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I've read that ridge regression could be achieved by simply adding rows of data to the original data matrix, where each row is constructed using 0 for the dependent variables and the square root of $k$ or zero for the independent variables. One extra row is then added for each independent variable.

I was wondering whether it is possible to derive a proof for all cases, including for logistic regression or other GLMs.

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Ridge regression minimizes $\sum_{i=1}^n (y_i-x_i^T\beta)^2+\lambda\sum_{j=1}^p\beta_j^2$.

(Often a constant is required, but not shrunken. In that case it is included in the $\beta$ and predictors -- but if you don't want to shrink it, you don't have a corresponding row for the pseudo observation. Or if you do want to shrink it, you do have a row for it. I'll write it as if it's not counted in the $p$, and not shrunken, as it's the more complicated case. The other case is a trivial change from this.)

We can write the second term as $p$ pseudo-observations if we can write each "y" and each of the corresponding $(p+1)$-vectors "x" such that

$(y_{n+j}-x_{n+j}^T\beta)^2=\lambda\beta_j^2\,,\quad j=1,\ldots,p$

But by inspection, simply let $y_{n+j}=0$, let $x_{n+j,j}=\sqrt{\lambda}$ and let all other $x_{n+j,k}=0$ (including $x_{n+j,0}=0$ typically).

Then

$(y_{n+j}-[x_{n+j,0}\beta_0+x_{n+j,1}\beta_1+x_{n+j,2}\beta_2+...+x_{n+j,p}\beta_p])^2=\lambda\beta_j^2$.

This works for linear regression. It doesn't work for logistic regression, because ordinary logistic regression doesn't minimize a sum of squared residuals.

[Ridge regression isn't the only thing that can be done via such pseudo-observation tricks -- they come up in a number of other contexts]

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  • $\begingroup$ Thanks, I was already struggling with rewriting everything from logistic regression, but I simply couldn't implement the phoney data method. And I don't trust my own abilities sufficiently to be able to say that it is impossible. $\endgroup$ – Snowflake Feb 10 '15 at 12:28
  • $\begingroup$ At least I don't think it is. I'll take another look at the likelihood function. $\endgroup$ – Glen_b -Reinstate Monica Feb 10 '15 at 12:31
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    $\begingroup$ +1 Additional related regression tricks are introduced in answers at stats.stackexchange.com/a/32753 and stats.stackexchange.com/a/26187, inter alia. $\endgroup$ – whuber Feb 10 '15 at 14:15
  • $\begingroup$ GLMs are fit using iteratively reweighted least squares though, as in bwlewis.github.io/GLM, and so within each iteration one can subsitute the regular weighted least squares step with a ridge penalized weighted least squares step to get a ridge penalized GLM. In fact, in combination with adaptive ridge penalties this is used to fit L0 penalized GLMs, as in the l0ara package, see biodatamining.biomedcentral.com/articles/10.1186/… and journals.plos.org/plosone/article?id=10.1371/… $\endgroup$ – Tom Wenseleers Aug 29 at 19:25
  • $\begingroup$ @TomWenseleers thanks, yes, that makes complete sense $\endgroup$ – Glen_b -Reinstate Monica Aug 30 at 1:05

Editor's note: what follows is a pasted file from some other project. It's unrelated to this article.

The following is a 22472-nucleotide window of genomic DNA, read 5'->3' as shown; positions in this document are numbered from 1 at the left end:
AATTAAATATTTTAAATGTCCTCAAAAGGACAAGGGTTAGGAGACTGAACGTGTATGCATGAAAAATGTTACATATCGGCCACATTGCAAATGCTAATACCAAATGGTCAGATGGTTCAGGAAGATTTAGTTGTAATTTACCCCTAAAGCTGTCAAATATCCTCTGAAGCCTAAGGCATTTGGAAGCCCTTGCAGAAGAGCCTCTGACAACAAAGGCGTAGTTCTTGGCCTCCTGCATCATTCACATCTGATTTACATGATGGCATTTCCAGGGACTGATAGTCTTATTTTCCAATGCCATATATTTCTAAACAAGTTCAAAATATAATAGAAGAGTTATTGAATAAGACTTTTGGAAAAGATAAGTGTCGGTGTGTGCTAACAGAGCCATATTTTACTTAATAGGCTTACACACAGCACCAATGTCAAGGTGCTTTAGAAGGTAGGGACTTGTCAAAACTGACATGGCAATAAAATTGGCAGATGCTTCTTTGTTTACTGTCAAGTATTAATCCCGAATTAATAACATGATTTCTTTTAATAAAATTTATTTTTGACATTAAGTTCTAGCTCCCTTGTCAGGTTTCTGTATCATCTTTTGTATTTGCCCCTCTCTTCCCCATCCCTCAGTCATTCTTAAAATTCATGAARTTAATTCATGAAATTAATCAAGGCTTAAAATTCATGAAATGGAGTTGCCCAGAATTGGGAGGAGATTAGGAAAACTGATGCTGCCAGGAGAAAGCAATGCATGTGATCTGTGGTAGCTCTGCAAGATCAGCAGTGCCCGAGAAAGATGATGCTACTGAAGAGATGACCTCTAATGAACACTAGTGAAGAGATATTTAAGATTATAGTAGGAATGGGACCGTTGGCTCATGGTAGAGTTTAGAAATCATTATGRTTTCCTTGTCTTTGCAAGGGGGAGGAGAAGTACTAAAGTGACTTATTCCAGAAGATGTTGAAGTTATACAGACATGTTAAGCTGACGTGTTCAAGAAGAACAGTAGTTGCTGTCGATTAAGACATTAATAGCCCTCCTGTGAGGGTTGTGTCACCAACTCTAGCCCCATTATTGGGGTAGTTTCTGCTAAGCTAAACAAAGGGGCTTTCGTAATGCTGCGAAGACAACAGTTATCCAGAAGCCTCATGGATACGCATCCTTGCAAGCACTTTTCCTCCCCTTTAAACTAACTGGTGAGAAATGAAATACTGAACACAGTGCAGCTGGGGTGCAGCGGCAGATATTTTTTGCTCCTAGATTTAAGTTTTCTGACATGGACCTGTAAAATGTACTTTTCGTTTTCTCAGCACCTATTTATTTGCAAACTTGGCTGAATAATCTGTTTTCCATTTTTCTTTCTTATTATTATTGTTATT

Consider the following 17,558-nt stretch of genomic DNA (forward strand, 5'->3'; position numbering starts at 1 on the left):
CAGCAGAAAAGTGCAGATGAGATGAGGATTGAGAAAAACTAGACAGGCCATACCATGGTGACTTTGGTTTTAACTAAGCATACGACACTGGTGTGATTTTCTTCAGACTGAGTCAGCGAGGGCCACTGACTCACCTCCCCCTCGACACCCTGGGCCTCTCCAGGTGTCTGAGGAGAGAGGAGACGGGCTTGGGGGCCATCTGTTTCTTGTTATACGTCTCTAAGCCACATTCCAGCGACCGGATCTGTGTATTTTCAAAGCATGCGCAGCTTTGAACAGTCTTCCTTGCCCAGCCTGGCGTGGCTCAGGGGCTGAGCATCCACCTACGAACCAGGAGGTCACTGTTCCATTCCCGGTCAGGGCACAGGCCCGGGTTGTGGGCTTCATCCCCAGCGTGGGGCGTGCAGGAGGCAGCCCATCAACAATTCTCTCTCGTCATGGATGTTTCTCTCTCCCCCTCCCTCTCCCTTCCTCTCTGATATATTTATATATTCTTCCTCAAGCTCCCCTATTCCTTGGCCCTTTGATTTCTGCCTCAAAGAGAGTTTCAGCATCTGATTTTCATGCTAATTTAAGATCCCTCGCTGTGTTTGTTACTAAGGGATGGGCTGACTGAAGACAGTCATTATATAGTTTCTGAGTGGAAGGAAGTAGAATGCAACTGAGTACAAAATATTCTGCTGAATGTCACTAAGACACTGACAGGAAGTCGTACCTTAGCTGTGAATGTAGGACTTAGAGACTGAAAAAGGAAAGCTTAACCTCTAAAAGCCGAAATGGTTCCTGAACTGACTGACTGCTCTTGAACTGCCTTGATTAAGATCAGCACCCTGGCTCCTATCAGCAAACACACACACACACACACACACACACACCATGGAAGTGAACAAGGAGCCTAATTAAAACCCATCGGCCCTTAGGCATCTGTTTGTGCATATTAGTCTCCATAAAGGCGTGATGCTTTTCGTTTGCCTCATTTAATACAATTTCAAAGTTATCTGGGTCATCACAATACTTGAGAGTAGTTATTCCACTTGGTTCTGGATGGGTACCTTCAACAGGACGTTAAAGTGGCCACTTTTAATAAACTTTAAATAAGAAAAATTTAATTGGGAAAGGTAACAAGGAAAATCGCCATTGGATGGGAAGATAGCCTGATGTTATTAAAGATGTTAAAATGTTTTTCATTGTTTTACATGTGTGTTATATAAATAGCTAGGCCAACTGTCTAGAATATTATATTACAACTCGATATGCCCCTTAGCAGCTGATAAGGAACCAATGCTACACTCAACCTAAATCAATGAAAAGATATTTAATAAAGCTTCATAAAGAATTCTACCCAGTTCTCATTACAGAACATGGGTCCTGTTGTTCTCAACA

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Generalizing this recipe to GLMs indeed is not difficult as GLMs are usually fit using iteratively reweighted least squares. Hence, within each iteration one can subsitute the regular weighted least squares step with a ridge penalized weighted least squares step to get a ridge penalized GLM. In fact, in combination with adaptive ridge penalties this recipe is used to fit L0 penalized GLMs (aka best subset, ie GLMs where the total number of nonzero coefficients are penalized). This has been implemented for example in the l0ara package, see this paper and this one for details.

It's also worth noting that the fastest closed-form way of solving a regular ridge regression is using

lmridge_solve = function (X, y, lambda, intercept = TRUE) {
  if (intercept) {
    lambdas = c(0, rep(lambda, ncol(X)))
    X = cbind(1, X)
  } else { lambdas = rep(lambda, ncol(X)) }
  solve(crossprod(X) + diag(lambdas), crossprod(X, y))[, 1]
}

for the case where n>=p, or using

lmridge_solve_largep = function (X, Y, lambda) (t(X) %*% solve(tcrossprod(X)+lambda*diag(nrow(X)), Y))[,1]

when p>n and for a model without intercept.

This is faster than using the row augmentation recipe, i.e. doing

lmridge_rbind = function (X, y, lambda, intercept = TRUE) {
  if (intercept) {
    lambdas = c(0, rep(lambda, ncol(X)))
    X = cbind(1, X)
  } else { lambdas = rep(lambda, ncol(X)) }
  qr.solve(rbind(X, diag(sqrt(lambdas))), c(y, rep(0, ncol(X))))
}

If you would happen to need nonnegativity constraints on your fitted coefficients then you can just do

library(nnls)

nnlmridge_solve = function (X, y, lambda, intercept = TRUE) {
  if (intercept) {
    lambdas = c(0, rep(lambda, ncol(X)))
    X = cbind(1, X)
  } else { lambdas = rep(lambda, ncol(X)) }
  nnls(A=crossprod(X)+diag(lambdas), b=crossprod(X,Y))$x
}

which then gives a slightly more accurate result btw than

nnlmridge_rbind = function (X, y, lambda, intercept = TRUE) {
  if (intercept) {
    lambdas = c(0, rep(lambda, ncol(X)))
    X = cbind(1, X)
  } else { lambdas = rep(lambda, ncol(X)) }
  nnls(A=rbind(X,diag(sqrt(lambdas))), b=c(Y,rep(0,ncol(X))))$x 
}

(and strictly speaking only the solution nnls(A=crossprod(X)+diag(lambdas), b=crossprod(X,Y))$x is then the correct one).

I haven't yet figured out how the nonnegativity constrained case could be further optimized for the p > n case - let me know if anyone would happen to know how to do this... [lmridge_nnls_largep = function (X, Y, lambda) t(X) %*% nnls(A=tcrossprod(X)+lambda*diag(nrow(X)), b=Y)$x doesn't work]

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